What I've heard my dad tell a customer.
That $150 you were more than happy to pay me for the service call to come out and fix your cooler on this humid day...... and now it's blowing that beautiful cool air. all I did is screw that screw in five turns like this so you know how to adjust your cooler next time. The old ladies in the city loved him and would pay the 150 bucks just to have him come by and see them.
~

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Canoe
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Re: cooling your tent or van

Postby Canoe » Thu Sep 14, 2017 5:54 pm

That's nice. And for those water flow rates, air flow rates, and pad media.

For these DIY swamp coolers, when built as designed with the correct parts/materials, and humidity and temperature is measured, these are cooling at or near the max according to the evaporative cooling tables. If you're getting 90%, 95% or 100% of the evaporative cooling potential, where's the improvement going to come from...

The blue duracool pad is constructed differently than the flat faceted "paper" media based pads of yester-year. The duracool pad has HUGE water-to-air surface area for the footprint area.

In these designs, when built ... etc.., cutting back on water flow results in dry spots in the pad, passing hot dusty air through the pad, raising the temperature of the cooler's output.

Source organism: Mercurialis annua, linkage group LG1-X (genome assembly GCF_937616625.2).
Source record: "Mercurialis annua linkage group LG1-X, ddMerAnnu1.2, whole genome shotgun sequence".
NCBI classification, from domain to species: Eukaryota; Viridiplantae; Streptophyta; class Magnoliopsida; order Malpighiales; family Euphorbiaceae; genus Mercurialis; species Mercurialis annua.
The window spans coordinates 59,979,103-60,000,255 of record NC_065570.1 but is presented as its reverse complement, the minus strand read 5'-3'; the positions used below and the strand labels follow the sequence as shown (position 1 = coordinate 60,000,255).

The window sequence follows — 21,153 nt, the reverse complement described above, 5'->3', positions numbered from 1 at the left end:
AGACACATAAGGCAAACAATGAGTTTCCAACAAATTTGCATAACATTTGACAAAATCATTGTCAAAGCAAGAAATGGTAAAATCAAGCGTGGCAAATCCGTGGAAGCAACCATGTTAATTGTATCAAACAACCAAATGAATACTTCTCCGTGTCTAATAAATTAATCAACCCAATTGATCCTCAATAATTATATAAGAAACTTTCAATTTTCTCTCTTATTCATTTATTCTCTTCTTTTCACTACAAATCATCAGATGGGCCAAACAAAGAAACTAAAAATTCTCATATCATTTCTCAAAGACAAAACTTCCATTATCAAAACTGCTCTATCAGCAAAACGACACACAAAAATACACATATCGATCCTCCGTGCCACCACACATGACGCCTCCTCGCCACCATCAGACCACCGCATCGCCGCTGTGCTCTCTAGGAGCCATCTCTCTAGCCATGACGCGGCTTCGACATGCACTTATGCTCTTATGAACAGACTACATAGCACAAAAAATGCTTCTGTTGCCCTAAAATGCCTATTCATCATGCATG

There have been some reports of performance issues where someone has used a crazy super-duper pump; and now you're saying that water flow may be an issue. I can see how some of the home cooler flat faceted "paper" media based pads would have their air flow paths decreased by too generous of a water flow (we've seen some coolers built with those types of media, with poor performance, particularly once they swell and have reduced air flow paths). But I've missed where you've explained how the water flow rates on these DIY cooler blue pads, where we know there are plenty of air flow paths and a humongous amount of water-to-air surface area, and the remaining factors of ambient humidity, temperature or air dwell time against water surface, can result in reduced performance.

In a related concern, I'm waiting to hear how the AFB1212GHE-CF00 240 cfm, 27.48 mm H2O fan did on the playa, as the pressure of 27.49mm instead of 17.74 mm, may suck air through the pad too quickly, reducing dwell time.
"My favorite people are the people of the dessert", said Lawrence as he picked up his fork.
.
... but don't harm the red dragon that frequents the area from time to time. He and I have an agreement.

Mozy F Bonz
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Re: cooling your tent or van

Postby Mozy F Bonz » Thu Sep 14, 2017 6:49 pm

Principle is the same.
~

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FIGJAM
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Re: cooling your tent or van

Postby FIGJAM » Thu Sep 14, 2017 7:47 pm

The little pumps we use don't supply to much water.

The trickiest part of the build is getting the holes in the drip line spaced and uniform enough to flow out ALL the holes.

I know exactly what your talking about Mosy, I've dealt with swamp coolers all my life (though not as extensively as you have) , but 50 years experience does count for something. :wink:
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EGAZ
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Re: cooling your tent or van